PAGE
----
Aluminum-Clad Blocks Make Statoil HQ Weather-Tight, Energy-Efficient
The design of Statoil's dramatic new aluminum-clad headquarters building in Fornebu, Norway was reportedly inspired by the classic kids' game of pick-up sticks.
The building, which last year earned Best Commercial Building prize at the World Architecture News Awards, features five aluminum-clad blocks stacked in a seemingly random fashionone on top of the other.
A closer look, however, reveals a method to the apparent chaos.
Located in a park, the arrangement of the blocks is designed to minimize the footprint of the 700,000-square-foot building and its encroachment on the surrounding parkland. Each block sits three stories high and is oriented to take in a different view of the park and nearby fiordoffering Statoil's 2,500 employees a stimulating work environment.
The building blocks are centered around a climate-controlled atrium, served by an aluminum stair tower, which is intended as a common area to foster interaction and innovation among workers.
Beyond its fetching looks, the building's aluminum envelope contributes greatly to its overall energy efficiency. The powder-coated aluminum sandwich panels provide a weather-tight enclosure that collectively acts as a rain screen, while the blocks' gabled ends incorporate gray solar shading glassthe net effect of which is to minimize energy loss while optimizing solar heat gain and daylighting.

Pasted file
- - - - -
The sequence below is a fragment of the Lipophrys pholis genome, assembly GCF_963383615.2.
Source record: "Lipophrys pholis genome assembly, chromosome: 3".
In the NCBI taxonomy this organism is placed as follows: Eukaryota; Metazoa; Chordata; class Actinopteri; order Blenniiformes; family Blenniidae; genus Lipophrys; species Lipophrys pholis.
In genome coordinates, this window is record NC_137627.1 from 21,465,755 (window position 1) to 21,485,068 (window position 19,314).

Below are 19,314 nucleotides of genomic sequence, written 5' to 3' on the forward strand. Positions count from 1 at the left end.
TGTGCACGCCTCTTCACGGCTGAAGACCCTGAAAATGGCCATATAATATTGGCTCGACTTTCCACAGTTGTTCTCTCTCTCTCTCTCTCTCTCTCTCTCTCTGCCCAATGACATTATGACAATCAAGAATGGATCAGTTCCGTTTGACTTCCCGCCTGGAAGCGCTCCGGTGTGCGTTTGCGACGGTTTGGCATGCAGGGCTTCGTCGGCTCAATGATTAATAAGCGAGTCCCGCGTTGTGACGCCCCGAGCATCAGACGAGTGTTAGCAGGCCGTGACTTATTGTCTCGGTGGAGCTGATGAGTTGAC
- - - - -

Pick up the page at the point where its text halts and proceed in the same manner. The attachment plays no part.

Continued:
According to architects A-Lab, the building will consume 103 kWh/square meter annuallygood for an energy class B rating.
Interestingly, the vast majority of the building, including the superstructure, facades, and glazed structures, was prefabricated off-site. This method of construction allowed for the designers to meet extremely high tolerances while keeping on-site construction time and expenses in check.